The young men refused to leave even after a priest named Zahari asked them to. The scandal lasted for about half an hour before the Mormons were taken out of the church almost by force.
"Such an incident happened for the first time and that aggressive behaviour was a precedent," Father Zahari said. "I have ceased [sic] all responsible institutions and will insist on removing The Church of Jesus Christ of Latter-day Saints from Bulgaria's creed register as well as extraditing of its missionaries," he added. [Ed. Note: All religious organizations in Bulgaria are legally required to be registered with the Bulgarian government to operate. The LDS Church is legally registered. Consequently, removing the LDS Church from the country's creed register would be, in effect, "decertifying" them from operating in the country.]
The Focus Information Agency quoted the full statement of Father Zahari Dechev as follows: “It is absolutely inadmissible [for] Mormons to enter the church and to walk around. Besides extradition of these foreign citizens from Bulgaria we also insist for abolish registration of this creed. We also have some questions to the U.S Ambassador to Bulgaria”, Father Zahari Dechev said.
But according to a story posted by KSL Channel 5, the incident appears to be hysterically overexaggerated. The Church of Jesus Christ of Latter-day Saints released this statement: "Contrary to erroneous media reports, two missionaries serving in Burgas, Bulgaria, did nothing to disrupt the services of a local church, and when asked to leave, did so immediately. The missionaries were invited to attend the church service by a member of the congregation."
Other information gleaned about this incident further buttresses my own belief that this incident not only was over-exaggerated, but was driven by anti-Mormon bigotry on the part of the Orthodox priests. An individual identfied as Wadeche posted the following comment to the Sofia News Agency story:
From 2005-2007 I was a missionary for the church of Jesus Christ of latter day saints (mormons) and we are taught repeatedly to respect others religions. If we ever enter another church we were told to remove our name tags and we werent allowed to preach anything of our own religion. I find this article hard to believe because while I was in Bulgaria I was persecuted myself by a number of people INCLUDING Orthodox priests who would call us a cult and tell us to leave to country even if we were just in the city square minding our own business. I met people personally who told me that a priest had told them we were a cult and to stay away from us and they were actually suprised how untrue that was when they met us. While I do not know what exactly happend in this case i would hope that all of us would wait and want to hear both sides of the story before we "know" what truly happened.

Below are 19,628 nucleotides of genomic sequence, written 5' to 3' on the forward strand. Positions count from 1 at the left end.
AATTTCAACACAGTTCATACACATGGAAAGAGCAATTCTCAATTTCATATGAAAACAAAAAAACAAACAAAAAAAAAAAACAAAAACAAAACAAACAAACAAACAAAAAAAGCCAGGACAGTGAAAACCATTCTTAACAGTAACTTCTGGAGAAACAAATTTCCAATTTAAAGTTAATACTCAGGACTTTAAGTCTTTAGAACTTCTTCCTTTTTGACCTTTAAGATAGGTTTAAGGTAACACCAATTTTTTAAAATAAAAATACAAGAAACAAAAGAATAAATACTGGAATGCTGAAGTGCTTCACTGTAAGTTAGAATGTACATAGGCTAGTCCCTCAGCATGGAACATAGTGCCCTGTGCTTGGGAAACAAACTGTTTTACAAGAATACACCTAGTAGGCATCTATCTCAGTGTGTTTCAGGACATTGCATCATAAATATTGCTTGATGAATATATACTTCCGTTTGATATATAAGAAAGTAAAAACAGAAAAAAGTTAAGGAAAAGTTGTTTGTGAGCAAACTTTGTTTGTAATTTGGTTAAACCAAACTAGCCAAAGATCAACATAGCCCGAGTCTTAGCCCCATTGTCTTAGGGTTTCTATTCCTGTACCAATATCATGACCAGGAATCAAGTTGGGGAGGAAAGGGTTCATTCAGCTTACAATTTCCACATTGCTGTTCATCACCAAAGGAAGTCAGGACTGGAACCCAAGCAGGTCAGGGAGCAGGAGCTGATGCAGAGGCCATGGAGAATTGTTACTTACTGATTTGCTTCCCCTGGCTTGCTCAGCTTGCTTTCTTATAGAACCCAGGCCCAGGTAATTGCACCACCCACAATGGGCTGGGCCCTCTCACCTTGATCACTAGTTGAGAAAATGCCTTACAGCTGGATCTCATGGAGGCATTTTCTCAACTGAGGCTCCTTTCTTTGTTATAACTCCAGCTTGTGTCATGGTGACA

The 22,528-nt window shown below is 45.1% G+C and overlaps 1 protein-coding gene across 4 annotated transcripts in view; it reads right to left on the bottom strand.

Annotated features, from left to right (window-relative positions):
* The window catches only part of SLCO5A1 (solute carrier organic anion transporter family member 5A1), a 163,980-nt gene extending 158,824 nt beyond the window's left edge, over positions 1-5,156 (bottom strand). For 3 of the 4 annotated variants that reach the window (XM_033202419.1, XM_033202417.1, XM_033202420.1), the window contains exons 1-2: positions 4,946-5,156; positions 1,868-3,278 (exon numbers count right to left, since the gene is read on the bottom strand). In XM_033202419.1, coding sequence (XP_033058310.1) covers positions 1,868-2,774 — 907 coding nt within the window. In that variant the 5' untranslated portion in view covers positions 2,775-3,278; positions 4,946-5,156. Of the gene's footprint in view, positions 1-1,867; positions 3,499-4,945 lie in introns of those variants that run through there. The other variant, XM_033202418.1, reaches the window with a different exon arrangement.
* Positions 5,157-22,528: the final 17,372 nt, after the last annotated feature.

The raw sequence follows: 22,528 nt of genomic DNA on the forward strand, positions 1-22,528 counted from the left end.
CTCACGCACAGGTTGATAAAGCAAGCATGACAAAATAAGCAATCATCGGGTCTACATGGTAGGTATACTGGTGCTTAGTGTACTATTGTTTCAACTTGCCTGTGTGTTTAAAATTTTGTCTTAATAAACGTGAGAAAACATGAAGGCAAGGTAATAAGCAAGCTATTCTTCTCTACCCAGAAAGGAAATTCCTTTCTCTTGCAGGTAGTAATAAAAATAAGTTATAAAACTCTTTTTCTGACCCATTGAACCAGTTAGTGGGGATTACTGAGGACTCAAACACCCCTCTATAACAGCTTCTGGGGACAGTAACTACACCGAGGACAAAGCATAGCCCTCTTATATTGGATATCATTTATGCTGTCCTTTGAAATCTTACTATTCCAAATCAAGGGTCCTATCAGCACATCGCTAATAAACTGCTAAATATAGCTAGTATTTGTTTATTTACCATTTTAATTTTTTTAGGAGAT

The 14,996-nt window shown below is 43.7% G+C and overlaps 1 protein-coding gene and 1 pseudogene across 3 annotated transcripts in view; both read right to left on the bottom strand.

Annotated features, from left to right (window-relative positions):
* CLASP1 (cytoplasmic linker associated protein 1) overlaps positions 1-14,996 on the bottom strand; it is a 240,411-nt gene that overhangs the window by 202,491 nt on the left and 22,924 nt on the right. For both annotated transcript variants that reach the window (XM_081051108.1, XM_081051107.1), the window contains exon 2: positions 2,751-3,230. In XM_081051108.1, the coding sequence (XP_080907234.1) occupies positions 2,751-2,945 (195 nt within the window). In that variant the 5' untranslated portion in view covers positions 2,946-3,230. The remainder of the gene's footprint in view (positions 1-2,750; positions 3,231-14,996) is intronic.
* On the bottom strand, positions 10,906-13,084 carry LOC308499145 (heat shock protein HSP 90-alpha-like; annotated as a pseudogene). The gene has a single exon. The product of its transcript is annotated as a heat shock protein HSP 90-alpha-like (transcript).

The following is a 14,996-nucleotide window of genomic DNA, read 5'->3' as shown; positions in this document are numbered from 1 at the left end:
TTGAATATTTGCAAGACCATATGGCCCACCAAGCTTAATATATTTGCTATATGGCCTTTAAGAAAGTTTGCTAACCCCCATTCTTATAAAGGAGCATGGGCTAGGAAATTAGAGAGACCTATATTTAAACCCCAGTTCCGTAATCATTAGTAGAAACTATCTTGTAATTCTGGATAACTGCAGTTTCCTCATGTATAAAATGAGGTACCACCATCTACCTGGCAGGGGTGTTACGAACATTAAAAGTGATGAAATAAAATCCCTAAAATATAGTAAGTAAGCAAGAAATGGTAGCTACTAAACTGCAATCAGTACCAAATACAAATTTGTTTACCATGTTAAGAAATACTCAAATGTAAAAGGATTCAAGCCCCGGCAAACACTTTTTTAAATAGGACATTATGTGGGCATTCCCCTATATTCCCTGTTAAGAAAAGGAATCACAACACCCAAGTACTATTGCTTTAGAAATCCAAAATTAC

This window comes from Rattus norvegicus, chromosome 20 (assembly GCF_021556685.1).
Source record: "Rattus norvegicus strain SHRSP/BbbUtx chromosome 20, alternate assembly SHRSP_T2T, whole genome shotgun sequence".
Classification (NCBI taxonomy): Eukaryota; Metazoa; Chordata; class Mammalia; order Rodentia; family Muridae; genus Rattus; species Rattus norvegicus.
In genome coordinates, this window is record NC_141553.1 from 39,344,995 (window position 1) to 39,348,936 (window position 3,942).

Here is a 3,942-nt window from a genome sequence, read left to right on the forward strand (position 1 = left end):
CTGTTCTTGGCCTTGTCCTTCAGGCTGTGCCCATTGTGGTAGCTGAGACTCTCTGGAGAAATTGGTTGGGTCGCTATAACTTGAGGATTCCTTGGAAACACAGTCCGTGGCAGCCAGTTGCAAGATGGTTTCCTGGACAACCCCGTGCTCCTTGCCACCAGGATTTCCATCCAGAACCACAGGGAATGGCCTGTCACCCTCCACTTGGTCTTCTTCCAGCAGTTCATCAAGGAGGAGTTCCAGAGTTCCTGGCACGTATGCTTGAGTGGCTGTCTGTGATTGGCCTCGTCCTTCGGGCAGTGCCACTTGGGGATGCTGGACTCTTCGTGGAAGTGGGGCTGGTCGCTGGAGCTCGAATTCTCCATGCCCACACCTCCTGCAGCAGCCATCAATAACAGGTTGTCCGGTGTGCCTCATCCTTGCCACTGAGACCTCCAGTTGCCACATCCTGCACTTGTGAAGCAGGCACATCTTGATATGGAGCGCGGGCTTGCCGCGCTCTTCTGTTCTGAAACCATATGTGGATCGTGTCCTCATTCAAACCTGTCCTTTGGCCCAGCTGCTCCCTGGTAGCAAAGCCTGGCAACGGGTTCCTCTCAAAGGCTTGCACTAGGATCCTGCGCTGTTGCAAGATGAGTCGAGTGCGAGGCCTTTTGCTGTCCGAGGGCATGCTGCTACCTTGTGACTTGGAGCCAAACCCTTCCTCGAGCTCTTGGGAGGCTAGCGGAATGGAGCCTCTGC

A comment posted by Beech T. to the KSL story illustrates the political, cultural, and religious mindset prevailing in Bulgaria at this time as part of the country's Communist legacy and sheds light on why the Orthodox priest reacted so vociferously:
My brother is serving in Bulgaria right now and he says all the time that the people there seem to be without hope. The government used to be communist, but since that government fell, the people HAVE been free to worship as the please. But the reign of communism was so awful, and destroyed so much of their hope and faith in themsevles and God, that it's hard for them to see other points of view, or to accept anything that would make their lives better or bring them happiness at all. So it's not that they are all about getting rid of other faiths and being small minded and judgemental, like so many comments have pointed out, it's just that they don't enjoy the liberties and freedom that we do, they live very different lives, and basically just need a good reason to hope.
And a comment posted by Hazelskye to the KSL story shows that it is not uncommon for LDS missionaries to visit other churches when invited by prospective converts from such churches, and that the missionaries abide by a code of etiquette designed to discourage confrontation:
Often missionaries teaching people discuss common beliefs. It is not uncommon for a person who is investigating the church to invite the missionaries to their church as insight. I often went to other churches and 99% of missionaries are respectful and educated about other religons. Awesome. So, no prosyletizing goes on....however, they do go in their suit and tie attire w/ name badge. That is worn everyday on ones mission and has nothing to do with visiting another church. But if people were looking for something to bug them, maybe that would be it? I LOVED going to other churches. It made me feel well rounded, educated, and supportive of people I loved and cared about.
And finally, the LDS Church wasted little time in issuing a public statement debunking the story. No whitewash is suspected; in a recent incident involving LDS missionaries in Colorado earlier this year, the Church did not whitewash it, but took full responsibility and issued a public apology for the misconduct of the Colorado missionaries.
Consequently, the weight of the circumstantial evidence presented here points more toward a hysterical overreaction on the part of the Orthodox priest and a reflection of residual anti-Mormon bigotry rather than any misbehavior on the part of the LDS missionaries.
There has been no reaction yet from the Bulgarian government. This incident is also being discussed in the Catholic Answers Forum.